The conversation around female masturbation (otherwise known as masturbation) is changing. For instance, sex toys are being made with ladies who enjoy getting off in mind (finally!). But for all of the headway that’s been made, it’d be remiss to not acknowledge the silence that still exists.
“Male masturbation is everywhere,” says Tiffany Yelverton, a sex educator, sex coach and founder of the sexual wellness company, Entice Me. “There’s slang for it, moms know their sons do it in the shower, fathers tell their sons about it. But women are taught that sex has consequences, like pregnancy and shame, not pleasure.”
As a result, there are questions that even those of us who have embraced masturbation as part of our daily lives might have. Like, is there a wrong way to do it?
The good news is that while it’s hard to deprogram ourselves out of thinking we don’t deserve pleasure, the answer to the question of “can I do it wrong?” is a resounding “no.”
“The ‘right’ way to masturbate is whatever feels good to you,” says Jill Whitney, a marriage and family therapist in Connecticut. “That may change from day-to-day, and that’s fine. We all have different moods, and different kinds of touch feel better at different times.” It might seem like every woman you know has a best friend in their vibrator, but if you prefer using your hand or a dildo or your brain, great!
There are some things to keep in mind, though, the next time you’re having some quality sexy time with yourself. These four things aren’t about masturbating "correctly," but rather how you can feel even better about self-love.
“Your skin, especially your sensitive lady parts can absorb toxins,” says Maureen Pollack, an intimacy coach and the inventor of the WaterSlyde.
Before you get started, make sure everything you’re going to use — your hands, your sex toys, whatever — are clean, and if you’re going the sex toy route, follow the instructions for how to sanitize your favorite tool.
Experts, such as Dr. Jess O’Reilly, sexologist at Astroglide (yes, that Astroglide), are emphatic about women learning what works for them, not what we’re told is supposed to turn us on.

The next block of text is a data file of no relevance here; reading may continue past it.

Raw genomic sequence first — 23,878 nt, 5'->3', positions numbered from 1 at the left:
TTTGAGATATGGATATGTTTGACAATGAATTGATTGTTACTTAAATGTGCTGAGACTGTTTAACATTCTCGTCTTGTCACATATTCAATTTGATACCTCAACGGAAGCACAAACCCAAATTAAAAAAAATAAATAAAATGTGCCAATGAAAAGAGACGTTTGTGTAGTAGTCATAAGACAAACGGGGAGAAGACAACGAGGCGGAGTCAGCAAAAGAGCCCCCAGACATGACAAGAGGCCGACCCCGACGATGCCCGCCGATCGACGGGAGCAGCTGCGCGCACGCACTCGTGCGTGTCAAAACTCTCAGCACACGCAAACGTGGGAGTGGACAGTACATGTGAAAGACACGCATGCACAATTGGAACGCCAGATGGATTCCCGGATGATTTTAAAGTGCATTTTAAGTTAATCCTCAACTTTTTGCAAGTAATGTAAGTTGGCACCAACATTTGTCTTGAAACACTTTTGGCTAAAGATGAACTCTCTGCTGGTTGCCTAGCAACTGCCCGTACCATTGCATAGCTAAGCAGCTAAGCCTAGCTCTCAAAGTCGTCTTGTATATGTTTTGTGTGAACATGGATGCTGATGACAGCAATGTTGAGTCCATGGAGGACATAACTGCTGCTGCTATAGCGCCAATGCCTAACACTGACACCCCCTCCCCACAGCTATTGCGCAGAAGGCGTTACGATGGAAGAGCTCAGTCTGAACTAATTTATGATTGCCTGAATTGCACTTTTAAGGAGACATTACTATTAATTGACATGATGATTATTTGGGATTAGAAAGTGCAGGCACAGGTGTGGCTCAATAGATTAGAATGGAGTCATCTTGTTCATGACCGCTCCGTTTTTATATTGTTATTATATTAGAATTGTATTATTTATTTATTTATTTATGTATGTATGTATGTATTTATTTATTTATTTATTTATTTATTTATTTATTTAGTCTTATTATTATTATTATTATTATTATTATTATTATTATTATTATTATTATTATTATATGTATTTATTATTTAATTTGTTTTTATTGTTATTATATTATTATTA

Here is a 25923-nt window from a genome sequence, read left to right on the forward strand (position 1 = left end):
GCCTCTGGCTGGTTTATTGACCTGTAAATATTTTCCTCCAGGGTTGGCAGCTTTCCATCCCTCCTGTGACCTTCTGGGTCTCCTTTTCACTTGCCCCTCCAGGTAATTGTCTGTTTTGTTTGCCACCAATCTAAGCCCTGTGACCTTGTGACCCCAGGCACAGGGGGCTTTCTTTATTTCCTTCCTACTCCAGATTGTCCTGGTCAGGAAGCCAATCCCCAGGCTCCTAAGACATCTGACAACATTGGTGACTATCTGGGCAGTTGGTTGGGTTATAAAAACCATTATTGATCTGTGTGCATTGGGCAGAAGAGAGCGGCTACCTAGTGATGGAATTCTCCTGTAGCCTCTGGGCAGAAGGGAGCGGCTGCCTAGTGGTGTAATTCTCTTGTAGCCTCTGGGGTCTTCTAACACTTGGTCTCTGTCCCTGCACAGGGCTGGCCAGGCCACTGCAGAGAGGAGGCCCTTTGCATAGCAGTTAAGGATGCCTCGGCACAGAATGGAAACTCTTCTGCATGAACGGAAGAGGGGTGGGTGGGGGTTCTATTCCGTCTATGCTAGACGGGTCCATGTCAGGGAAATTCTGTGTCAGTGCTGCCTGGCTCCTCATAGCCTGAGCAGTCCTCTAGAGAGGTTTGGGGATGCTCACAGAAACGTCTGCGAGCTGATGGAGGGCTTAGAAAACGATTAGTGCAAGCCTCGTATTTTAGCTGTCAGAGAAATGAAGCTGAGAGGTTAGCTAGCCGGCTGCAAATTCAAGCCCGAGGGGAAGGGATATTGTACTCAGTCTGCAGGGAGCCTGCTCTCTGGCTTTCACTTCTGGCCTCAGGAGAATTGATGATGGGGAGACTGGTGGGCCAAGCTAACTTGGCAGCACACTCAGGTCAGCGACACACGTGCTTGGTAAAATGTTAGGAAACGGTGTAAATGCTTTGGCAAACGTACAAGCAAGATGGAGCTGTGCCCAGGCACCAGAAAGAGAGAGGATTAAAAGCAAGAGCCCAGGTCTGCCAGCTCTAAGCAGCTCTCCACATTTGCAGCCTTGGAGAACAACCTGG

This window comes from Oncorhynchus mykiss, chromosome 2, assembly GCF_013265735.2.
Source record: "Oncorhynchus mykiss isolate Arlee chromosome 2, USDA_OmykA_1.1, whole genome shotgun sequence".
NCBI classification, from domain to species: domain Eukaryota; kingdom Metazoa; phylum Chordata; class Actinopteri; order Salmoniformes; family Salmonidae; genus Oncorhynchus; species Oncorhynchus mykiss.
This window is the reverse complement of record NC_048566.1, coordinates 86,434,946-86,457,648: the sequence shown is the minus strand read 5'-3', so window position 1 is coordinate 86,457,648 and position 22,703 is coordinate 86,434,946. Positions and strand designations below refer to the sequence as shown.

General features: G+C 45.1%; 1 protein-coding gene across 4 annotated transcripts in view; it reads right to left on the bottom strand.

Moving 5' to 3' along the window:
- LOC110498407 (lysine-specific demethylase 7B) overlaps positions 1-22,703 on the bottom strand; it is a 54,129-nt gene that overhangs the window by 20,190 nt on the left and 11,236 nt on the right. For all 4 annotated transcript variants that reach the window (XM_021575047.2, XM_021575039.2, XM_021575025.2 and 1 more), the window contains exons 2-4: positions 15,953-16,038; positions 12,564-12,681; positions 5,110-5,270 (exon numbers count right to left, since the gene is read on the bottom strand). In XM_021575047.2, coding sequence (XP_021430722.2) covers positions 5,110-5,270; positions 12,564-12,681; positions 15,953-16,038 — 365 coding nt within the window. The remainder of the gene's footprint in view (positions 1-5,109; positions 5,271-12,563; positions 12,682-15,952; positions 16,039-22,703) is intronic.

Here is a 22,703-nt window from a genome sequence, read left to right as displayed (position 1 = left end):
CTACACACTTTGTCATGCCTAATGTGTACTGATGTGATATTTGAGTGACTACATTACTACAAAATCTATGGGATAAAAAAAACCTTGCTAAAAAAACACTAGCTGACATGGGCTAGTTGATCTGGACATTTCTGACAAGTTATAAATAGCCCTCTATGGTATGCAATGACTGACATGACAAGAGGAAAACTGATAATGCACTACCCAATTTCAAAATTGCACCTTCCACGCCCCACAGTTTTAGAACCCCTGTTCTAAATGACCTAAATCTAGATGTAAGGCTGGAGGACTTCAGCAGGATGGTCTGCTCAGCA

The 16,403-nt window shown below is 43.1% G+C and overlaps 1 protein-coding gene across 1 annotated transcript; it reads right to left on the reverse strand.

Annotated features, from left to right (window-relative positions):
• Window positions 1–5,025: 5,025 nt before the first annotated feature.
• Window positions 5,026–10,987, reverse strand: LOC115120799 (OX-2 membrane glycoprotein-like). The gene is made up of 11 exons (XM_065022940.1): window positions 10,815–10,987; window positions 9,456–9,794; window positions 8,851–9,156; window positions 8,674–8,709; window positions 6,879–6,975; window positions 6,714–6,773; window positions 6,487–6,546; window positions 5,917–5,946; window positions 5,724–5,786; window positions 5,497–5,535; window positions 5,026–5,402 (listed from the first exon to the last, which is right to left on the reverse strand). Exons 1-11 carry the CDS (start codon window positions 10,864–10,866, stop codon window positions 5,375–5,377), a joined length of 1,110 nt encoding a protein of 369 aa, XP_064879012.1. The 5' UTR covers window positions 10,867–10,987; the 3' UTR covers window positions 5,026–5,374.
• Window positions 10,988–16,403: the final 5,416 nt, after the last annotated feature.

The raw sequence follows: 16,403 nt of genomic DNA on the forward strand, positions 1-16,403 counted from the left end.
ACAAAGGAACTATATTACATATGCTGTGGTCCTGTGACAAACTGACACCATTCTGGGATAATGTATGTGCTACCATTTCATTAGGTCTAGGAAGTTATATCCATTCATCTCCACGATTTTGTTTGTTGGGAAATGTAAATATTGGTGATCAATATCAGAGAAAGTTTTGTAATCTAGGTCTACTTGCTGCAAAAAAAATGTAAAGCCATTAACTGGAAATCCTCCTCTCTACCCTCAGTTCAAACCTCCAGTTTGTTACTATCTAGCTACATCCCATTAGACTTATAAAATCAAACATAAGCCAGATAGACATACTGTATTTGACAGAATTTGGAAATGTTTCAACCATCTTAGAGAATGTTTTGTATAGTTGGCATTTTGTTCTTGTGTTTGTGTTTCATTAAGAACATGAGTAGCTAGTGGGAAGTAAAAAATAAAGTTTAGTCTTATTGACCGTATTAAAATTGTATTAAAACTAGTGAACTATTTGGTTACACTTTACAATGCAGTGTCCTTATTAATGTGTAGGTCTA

“There exists no universal sex education system that focuses on pleasure; accordingly, we sometimes emulate what we see in porn, which tends to be more male-centric and less focused on female pleasure,” says O’Reilly.
“I’ve worked with women who have tried masturbating using only insert-based techniques (they push a toy or finger in and out and in and out… as they’ve seen in porn) to no avail; many complain that they can’t seem to reach orgasm using these techniques, so they need a reminder that there are many other pathways to orgasm (e.g., rubbing, grinding, vibrating, humping, fantasizing, pulsing — to name a few). It’s not that they’re doing it 'wrong,' but simply that they need to experiment to find out what works specifically for them," she adds.
While an orgasm might be the end game of masturbation for many, it doesn’t have to be (remember, you don’t have to do anything when masturbating but enjoy yourself).
“This time is a moment just for you to be free and experience pleasurable sensations however you see fit,” says Dr. Nikki Goldstein, a relationship expert & sexologist. “There is no right or wrong to this and it doesn’t even have to end in an orgasm to be considered finished or even masturbation. Self-pleasuring is about experiencing pleasure by your own hand no matter how, when or if the big O is there or not.”
In other words, don’t stress yourself out thinking that you have to come or thinking making yourself feel good was a waste of time. Just have fun, no strings attached.
Do whatever it takes to evict this notion from your mind immediately. Masturbation is for everyone, whether or not you’re in a relationship, and the idea that people who are having sex in the context of a partnership are somehow superior to you is just going to make you feel bad about masturbation, which is so not the point.
“A lot of times when we talk about sexuality, we do so in relational terms — like someone’s sex life with their partner — but each individual has their own sexuality that belongs to them,” says Shula Melamed, a relationship and wellness coach based in NYC. “Another person doesn’t hold the key to all of our pleasure. Of course partnered sex is an amazing way to explore one’s sexuality, but many people in relationship still masturbate. I think this stigma affects women more than men because women have been traditionally discouraged from exploring their sexuality.”
Don’t let stigma or shame take away your ability to get pleasure from your own body. You deserve it.
Originally published on HelloFlo.
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